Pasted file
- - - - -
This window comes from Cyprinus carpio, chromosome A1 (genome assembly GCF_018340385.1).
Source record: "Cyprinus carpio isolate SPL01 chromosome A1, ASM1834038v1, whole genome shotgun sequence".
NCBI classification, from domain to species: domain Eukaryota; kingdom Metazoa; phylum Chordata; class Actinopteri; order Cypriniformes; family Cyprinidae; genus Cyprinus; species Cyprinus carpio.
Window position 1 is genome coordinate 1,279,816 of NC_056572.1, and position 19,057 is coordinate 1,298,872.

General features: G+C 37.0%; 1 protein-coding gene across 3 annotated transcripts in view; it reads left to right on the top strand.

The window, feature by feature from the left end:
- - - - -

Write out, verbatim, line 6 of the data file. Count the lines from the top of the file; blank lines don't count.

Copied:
The window, feature by feature from the left end: